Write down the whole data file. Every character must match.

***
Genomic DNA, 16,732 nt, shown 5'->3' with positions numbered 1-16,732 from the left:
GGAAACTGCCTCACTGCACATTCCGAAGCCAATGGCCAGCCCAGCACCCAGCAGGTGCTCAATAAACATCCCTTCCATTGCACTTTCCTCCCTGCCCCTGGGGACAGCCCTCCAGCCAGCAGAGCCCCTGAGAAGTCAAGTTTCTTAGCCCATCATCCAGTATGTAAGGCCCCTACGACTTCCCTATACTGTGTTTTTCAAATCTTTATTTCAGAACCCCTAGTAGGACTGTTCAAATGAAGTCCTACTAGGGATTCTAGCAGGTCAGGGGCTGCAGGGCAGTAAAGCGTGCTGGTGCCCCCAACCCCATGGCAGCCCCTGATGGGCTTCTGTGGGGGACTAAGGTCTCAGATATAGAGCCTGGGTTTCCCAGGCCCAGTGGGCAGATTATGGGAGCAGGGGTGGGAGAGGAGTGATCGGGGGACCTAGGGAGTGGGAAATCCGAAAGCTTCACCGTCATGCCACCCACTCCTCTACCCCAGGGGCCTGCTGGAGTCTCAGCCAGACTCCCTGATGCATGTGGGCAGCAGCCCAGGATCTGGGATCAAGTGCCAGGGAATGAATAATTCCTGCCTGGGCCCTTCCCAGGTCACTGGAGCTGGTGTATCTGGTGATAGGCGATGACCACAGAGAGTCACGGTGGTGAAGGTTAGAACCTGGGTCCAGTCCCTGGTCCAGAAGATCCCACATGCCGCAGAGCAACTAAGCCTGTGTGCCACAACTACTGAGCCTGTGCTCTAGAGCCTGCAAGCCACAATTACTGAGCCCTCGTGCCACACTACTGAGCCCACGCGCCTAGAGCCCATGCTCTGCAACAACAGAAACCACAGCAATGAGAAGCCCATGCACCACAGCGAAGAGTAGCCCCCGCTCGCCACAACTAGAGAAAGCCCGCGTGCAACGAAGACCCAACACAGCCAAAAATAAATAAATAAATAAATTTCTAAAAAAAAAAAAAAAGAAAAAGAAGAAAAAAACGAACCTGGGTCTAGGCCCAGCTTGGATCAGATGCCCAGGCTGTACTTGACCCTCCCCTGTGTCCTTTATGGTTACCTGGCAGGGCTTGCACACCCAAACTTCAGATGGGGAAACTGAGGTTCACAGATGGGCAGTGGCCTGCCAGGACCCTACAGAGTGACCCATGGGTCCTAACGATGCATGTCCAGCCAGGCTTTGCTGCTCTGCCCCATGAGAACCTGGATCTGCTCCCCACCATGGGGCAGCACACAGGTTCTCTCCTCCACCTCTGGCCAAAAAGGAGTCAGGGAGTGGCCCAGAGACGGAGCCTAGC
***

Genomic DNA, 16,732 nt, shown 5'->3' with positions numbered 1-16,732 from the left:
GGAAACTGCCTCACTGCACATTCCGAAGCCAATGGCCAGCCCAGCACCCAGCAGGTGCTCAATAAACATCCCTTCCATTGCACTTTCCTCCCTGCCCCTGGGGACAGCCCTCCAGCCAGCAGAGCCCCTGAGAAGTCAAGTTTCTTAGCCCATCATCCAGTATGTAAGGCCCCTACGACTTCCCTATACTGTGTTTTTCAAATCTTTATTTCAGAACCCCTAGTAGGACTGTTCAAATGAAGTCCTACTAGGGATTCTAGCAGGTCAGGGGCTGCAGGGCAGTAAAGCGTGCTGGTGCCCCCAACCCCATGGCAGCCCCTGATGGGCTTCTGTGGGGGACTAAGGTCTCAGATATAGAGCCTGGGTTTCCCAGGCCCAGTGGGCAGATTATGGGAGCAGGGGTGGGAGAGGAGTGATCGGGGGACCTAGGGAGTGGGAAATCCGAAAGCTTCACCGTCATGCCACCCACTCCTCTACCCCAGGGGCCTGCTGGAGTCTCAGCCAGACTCCCTGATGCATGTGGGCAGCAGCCCAGGATCTGGGATCAAGTGCCAGGGAATGAATAATTCCTGCCTGGGCCCTTCCCAGGTCACTGGAGCTGGTGTATCTGGTGATAGGCGATGACCACAGAGAGTCACGGTGGTGAAGGTTAGAACCTGGGTCCAGTCCCTGGTCCAGAAGATCCCACATGCCGCAGAGCAACTAAGCCTGTGTGCCACAACTACTGAGCCTGTGCTCTAGAGCCTGCAAGCCACAATTACTGAGCCCTCGTGCCACACTACTGAGCCCACGCGCCTAGAGCCCATGCTCTGCAACAACAGAAACCACAGCAATGAGAAGCCCATGCACCACAGCGAAGAGTAGCCCCCGCTCGCCACAACTAGAGAAAGCCCGCGTGCAACGAAGACCCAACACAGCCAAAAATAAATAAATAAATAAATTTCTAAAAAAAAAAAAAAAGAAAAAGAAGAAAAAAACGAACCTGGGTCTAGGCCCAGCTTGGATCAGATGCCCAGGCTGTACTTGACCCTCCCCTGTGTCCTTTATGGTTACCTGGCAGGGCTTGCACACCCAAACTTCAGATGGGGAAACTGAGGTTCACAGATGGGCAGTGGCCTGCCAGGACCCTACAGAGTGACCCATGGGTCCTAACGATGCATGTCCAGCCAGGCTTTGCTGCTCTGCCCCATGAGAACCTGGATCTGCTCCCCACCATGGGGCAGCACACAGGTTCTCTCCTCCACCTCTGGCCAAAAAGGAGTCAGGGAGTGGCCCAGAGACGGAGCCTAGC